Coast Chronicles: Snow vs. wind

Kat Bergeron

KAT BERGERON/SPECIAL TO THE SUN HERALDA young Virginia whitetail doe must be as prepared for copious amounts of snow as the humans.
KAT BERGERON/SPECIAL TO THE SUN HERALDA young Virginia whitetail doe must be as prepared for copious amounts of snow as the humans.

Preparing for a snow storm is amazingly similar to preparing for a hurricane. That observation comes from having one foot planted on the Mississippi Coast and another in the Virginia Piedmont.

As I write this, snow is coming to Virginia. Some forecasters use the word blizzard. The Coast, on the other hand, was braced for thick fog, high winds, possible hale and freezing temperatures could have thinned crowds at early Mardi Gras parades and damaged camellias and homegrown citrus.

The biggest difference in snow vs. hurricane is that the mass evacuations that accompany large Gulf storms don't happen with snow. Instead, snow anticipators pile up firewood in case the electricity goes out. My back aches from hauling wood onto the porch, as I write this on a self-imposed early deadline because my electricity may soon be nonexistent.

One thing I learned from weathering so many Coast storms is to be prepared, indeed over-prepared -- no matter what kind of storm is forecast.

I have extra jugs of water handy and the bathtub filled, plus buckets of water by toilets for flushing. A rural Virginia life dictates well water, and the cold-from-the-tap, non-chemicaled water tastes fabulous. The payback is no water when the electricity is out. I have an electric pump that must bring the water from the well at the bottom of the hill to the house at the top of the hill.

Generators are an answer for both kinds of storms, but that's an expense I've never paid out.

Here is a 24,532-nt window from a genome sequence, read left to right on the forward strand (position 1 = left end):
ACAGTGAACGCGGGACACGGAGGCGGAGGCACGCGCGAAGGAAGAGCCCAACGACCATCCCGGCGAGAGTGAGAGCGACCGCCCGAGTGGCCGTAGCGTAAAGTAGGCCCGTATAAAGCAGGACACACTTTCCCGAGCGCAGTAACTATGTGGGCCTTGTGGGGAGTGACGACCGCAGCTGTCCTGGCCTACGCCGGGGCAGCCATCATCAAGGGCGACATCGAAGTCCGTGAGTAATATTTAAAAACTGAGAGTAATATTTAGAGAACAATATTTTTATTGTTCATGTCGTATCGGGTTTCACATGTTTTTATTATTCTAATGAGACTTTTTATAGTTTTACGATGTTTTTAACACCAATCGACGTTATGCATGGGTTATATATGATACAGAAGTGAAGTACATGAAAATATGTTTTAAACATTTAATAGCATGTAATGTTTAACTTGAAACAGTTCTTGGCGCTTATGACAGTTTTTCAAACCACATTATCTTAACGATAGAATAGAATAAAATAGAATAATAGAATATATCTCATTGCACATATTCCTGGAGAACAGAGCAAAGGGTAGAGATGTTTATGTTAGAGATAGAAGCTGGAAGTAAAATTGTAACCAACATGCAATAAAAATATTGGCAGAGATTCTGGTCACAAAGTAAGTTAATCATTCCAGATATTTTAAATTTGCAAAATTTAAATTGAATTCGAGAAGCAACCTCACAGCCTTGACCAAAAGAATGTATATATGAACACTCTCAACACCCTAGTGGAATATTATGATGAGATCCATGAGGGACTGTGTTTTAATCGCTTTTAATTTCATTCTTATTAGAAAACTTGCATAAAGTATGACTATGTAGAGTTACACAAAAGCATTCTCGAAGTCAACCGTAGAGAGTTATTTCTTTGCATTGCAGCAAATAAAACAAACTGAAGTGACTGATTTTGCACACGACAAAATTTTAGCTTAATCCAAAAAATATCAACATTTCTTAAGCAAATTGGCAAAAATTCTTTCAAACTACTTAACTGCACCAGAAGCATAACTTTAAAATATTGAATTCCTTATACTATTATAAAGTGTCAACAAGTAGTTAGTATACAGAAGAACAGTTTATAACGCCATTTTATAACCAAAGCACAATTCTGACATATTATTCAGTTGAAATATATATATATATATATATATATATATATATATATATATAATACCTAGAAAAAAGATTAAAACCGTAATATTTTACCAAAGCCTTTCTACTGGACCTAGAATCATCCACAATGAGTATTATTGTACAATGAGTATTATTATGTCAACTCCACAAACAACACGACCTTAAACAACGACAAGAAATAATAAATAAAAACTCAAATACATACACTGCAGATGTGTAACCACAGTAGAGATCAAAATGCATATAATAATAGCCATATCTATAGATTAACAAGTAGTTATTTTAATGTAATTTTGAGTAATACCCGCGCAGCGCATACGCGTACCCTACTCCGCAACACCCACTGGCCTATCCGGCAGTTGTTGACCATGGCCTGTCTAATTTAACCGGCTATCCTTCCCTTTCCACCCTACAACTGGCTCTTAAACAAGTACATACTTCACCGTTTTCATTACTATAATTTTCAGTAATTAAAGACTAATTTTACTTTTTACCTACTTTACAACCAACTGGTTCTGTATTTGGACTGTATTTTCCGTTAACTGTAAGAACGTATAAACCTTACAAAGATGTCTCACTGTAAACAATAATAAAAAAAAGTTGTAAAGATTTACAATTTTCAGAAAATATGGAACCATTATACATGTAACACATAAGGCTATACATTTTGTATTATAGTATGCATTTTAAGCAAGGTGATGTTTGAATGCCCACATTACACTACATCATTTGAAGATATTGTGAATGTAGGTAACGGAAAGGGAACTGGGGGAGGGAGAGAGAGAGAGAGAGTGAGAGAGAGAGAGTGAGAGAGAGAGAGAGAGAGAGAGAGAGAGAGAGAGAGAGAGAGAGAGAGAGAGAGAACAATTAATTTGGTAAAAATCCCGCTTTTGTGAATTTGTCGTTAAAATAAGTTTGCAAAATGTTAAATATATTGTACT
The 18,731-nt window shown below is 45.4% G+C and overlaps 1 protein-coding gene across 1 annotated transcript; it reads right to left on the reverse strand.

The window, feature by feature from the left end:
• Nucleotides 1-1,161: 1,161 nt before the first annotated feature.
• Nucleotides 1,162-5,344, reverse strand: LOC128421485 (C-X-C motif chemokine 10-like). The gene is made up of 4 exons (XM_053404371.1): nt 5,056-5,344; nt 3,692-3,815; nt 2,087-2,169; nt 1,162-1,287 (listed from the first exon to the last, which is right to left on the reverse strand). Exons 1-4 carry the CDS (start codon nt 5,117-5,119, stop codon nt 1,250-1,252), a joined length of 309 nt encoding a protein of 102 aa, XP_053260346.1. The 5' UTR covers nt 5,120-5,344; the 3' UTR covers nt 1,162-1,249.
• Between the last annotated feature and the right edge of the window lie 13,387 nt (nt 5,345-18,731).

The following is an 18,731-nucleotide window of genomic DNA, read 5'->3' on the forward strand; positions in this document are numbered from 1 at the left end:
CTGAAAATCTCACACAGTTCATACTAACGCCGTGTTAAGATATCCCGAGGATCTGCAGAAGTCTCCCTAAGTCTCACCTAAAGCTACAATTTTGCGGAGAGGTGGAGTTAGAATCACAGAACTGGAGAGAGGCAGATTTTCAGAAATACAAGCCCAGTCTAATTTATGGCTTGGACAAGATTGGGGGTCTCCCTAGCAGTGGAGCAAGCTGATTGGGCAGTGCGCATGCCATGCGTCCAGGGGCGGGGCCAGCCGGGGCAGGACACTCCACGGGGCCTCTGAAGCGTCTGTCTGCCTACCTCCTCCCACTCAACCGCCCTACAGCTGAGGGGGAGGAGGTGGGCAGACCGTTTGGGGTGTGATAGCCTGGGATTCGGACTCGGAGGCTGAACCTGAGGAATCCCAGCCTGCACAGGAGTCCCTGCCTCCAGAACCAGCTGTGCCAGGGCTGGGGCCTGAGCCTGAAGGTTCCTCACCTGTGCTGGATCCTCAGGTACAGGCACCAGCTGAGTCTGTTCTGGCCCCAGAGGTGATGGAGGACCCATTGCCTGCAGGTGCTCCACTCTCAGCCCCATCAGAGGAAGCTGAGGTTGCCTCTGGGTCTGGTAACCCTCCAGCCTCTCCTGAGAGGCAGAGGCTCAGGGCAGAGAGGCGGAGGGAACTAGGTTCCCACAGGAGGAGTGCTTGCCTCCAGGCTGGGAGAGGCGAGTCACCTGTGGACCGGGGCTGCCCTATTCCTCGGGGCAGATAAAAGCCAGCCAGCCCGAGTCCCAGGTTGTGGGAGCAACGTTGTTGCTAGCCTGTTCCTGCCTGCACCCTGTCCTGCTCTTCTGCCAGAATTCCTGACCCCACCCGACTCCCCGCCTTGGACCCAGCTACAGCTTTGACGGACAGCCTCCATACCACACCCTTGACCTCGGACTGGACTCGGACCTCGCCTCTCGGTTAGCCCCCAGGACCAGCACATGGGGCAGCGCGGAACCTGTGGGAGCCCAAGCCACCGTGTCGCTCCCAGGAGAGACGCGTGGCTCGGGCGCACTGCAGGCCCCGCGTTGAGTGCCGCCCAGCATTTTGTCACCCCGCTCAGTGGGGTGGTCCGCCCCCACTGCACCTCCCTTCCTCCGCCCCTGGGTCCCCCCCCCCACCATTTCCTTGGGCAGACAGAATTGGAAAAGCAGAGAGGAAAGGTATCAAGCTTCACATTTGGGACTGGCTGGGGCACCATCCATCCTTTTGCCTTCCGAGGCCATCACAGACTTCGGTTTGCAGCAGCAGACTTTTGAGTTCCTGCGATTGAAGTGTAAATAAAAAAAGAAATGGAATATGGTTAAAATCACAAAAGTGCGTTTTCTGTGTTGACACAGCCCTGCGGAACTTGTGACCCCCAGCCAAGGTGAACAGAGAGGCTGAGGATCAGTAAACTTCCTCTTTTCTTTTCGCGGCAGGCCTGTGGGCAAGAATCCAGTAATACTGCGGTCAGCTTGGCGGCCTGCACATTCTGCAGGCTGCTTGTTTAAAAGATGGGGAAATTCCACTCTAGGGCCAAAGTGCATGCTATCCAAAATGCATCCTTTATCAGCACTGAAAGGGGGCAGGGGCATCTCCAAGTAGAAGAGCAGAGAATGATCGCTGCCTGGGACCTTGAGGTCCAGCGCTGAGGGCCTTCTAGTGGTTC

Instead, I follow the majority of storm preparers, stocking up on candles, batteries and assorted kinds of lights and a radio. The batteries are charged for my reciprocating saw in case I need it, and once again I admonish myself for owning an electric chain saw instead of gas-powered. I really do need to do something about that, but thankfully chain-saw toting neighbors are helpful.

That brings up another point, neighbors helping neighbors, a wonderful side of humanity I experience every time there is adverse weather. Makes no difference if it is snow storm or a hurricane.

My cell phone and computer laptop are charged up, something we didn't do in my early days of storm prep, because they didn't exist.

In Virginia I can keep an emergency kit in the basement, in case I have to flee there, something we can't do on the basement-less Coast.

I still laugh when thinking about my Hurricane Katrina storm emergency kit, a large sealed plastic container with ax, toilet paper, medicine, batteries, matches, candles, flashlights, disinfectant, etc. I found the emptied container in a neighbor's yard, where it had floated. That experience did not destroy my belief that everyone everywhere should have a filled emergency kit year-round.

Oh, and the storm food. There really is no difference be it a Gulf windstorm or a mountain blizzard. Grocery and hardware store shelves are emptied out.

Non-perishable foods are definite storm-prep essentials. In hurricane aftermaths, perishable foods become a loss (or a quick meal on outdoor grills for the entire neighborhood) if the electricity is off very long. Not so in snow country.

A little light bulb went off on my head in the aftermath of my first blizzard three years ago when I was without electricity for five days. Accustomed to the warm-Gulf effect, I wrote off the perishable foods until I realized I could put them in ice chests outside and fashion snow igloos around them. Mother Nature's refrigeration at work.

Truthfully, I hope I don't have to do that again, but I am prepared. No one can live on the Gulf Coast as long as I have and not be, even if snow and ice replace wind and water.

By the time you read this, the Piedmont snow and the Coast freeze I now write about will be old news, as will be the unusually mild winter. I feel obliged to remind you that the most severe winter weather in both regions historically happens in February, and the first day of Fickle February arrives tomorrow.

Kat Bergeron, a veteran feature writer specializing in Gulf Coast history and sense of place, is retired from the Sun Herald. She writes the Coast Chronicles column as a freelance correspondent. Reach her at or c/o Sun Herald Newsroom, P.O. Box 4567, Biloxi, MS 39535-45667.